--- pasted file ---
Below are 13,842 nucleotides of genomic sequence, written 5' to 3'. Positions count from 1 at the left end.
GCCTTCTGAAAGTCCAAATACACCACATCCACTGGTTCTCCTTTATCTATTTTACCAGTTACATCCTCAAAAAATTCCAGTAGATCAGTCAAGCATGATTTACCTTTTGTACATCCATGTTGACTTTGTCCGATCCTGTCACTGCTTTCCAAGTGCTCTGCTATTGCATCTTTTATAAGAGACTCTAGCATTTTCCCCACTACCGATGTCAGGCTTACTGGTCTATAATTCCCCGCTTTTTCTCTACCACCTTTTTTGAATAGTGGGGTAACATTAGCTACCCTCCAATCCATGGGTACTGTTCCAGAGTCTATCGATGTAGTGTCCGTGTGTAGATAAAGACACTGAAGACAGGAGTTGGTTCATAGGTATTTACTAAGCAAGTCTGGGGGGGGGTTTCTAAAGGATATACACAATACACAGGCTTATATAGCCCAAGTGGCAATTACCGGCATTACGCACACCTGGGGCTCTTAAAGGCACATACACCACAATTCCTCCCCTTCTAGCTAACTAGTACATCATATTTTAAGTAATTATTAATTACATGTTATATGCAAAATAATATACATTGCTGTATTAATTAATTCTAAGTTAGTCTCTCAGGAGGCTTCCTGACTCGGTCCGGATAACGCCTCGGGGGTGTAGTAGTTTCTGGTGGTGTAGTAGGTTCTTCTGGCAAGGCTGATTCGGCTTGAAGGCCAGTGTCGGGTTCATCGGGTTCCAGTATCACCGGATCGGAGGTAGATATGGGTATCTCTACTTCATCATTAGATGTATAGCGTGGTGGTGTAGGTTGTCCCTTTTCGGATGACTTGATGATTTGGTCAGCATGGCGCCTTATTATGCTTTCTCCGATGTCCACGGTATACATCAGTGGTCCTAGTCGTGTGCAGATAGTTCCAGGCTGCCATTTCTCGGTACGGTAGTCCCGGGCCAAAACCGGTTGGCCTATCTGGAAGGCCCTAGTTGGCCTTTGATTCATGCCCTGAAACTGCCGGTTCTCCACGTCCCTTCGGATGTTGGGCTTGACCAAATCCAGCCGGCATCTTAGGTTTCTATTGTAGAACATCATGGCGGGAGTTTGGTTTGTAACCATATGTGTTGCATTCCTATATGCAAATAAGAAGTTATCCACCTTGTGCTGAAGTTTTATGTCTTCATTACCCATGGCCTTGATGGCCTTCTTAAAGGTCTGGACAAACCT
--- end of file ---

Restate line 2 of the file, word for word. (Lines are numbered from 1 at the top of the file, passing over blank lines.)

GCCTTCTGAAAGTCCAAATACACCACATCCACTGGTTCTCCTTTATCTATTTTACCAGTTACATCCTCAAAAAATTCCAGTAGATCAGTCAAGCATGATTTACCTTTTGTACATCCATGTTGACTTTGTCCGATCCTGTCACTGCTTTCCAAGTGCTCTGCTATTGCATCTTTTATAAGAGACTCTAGCATTTTCCCCACTACCGATGTCAGGCTTACTGGTCTATAATTCCCCGCTTTTTCTCTACCACCTTTTTTGAATAGTGGGGTAACATTAGCTACCCTCCAATCCATGGGTACTGTTCCAGAGTCTATCGATGTAGTGTCCGTGTGTAGATAAAGACACTGAAGACAGGAGTTGGTTCATAGGTATTTACTAAGCAAGTCTGGGGGGGGGTTTCTAAAGGATATACACAATACACAGGCTTATATAGCCCAAGTGGCAATTACCGGCATTACGCACACCTGGGGCTCTTAAAGGCACATACACCACAATTCCTCCCCTTCTAGCTAACTAGTACATCATATTTTAAGTAATTATTAATTACATGTTATATGCAAAATAATATACATTGCTGTATTAATTAATTCTAAGTTAGTCTCTCAGGAGGCTTCCTGACTCGGTCCGGATAACGCCTCGGGGGTGTAGTAGTTTCTGGTGGTGTAGTAGGTTCTTCTGGCAAGGCTGATTCGGCTTGAAGGCCAGTGTCGGGTTCATCGGGTTCCAGTATCACCGGATCGGAGGTAGATATGGGTATCTCTACTTCATCATTAGATGTATAGCGTGGTGGTGTAGGTTGTCCCTTTTCGGATGACTTGATGATTTGGTCAGCATGGCGCCTTATTATGCTTTCTCCGATGTCCACGGTATACATCAGTGGTCCTAGTCGTGTGCAGATAGTTCCAGGCTGCCATTTCTCGGTACGGTAGTCCCGGGCCAAAACCGGTTGGCCTATCTGGAAGGCCCTAGTTGGCCTTTGATTCATGCCCTGAAACTGCCGGTTCTCCACGTCCCTTCGGATGTTGGGCTTGACCAAATCCAGCCGGCATCTTAGGTTTCTATTGTAGAACATCATGGCGGGAGTTTGGTTTGTAACCATATGTGTTGCATTCCTATATGCAAATAAGAAGTTATCCACCTTGTGCTGAAGTTTTATGTCTTCATTACCCATGGCCTTGATGGCCTTCTTAAAGGTCTGGACAAACCT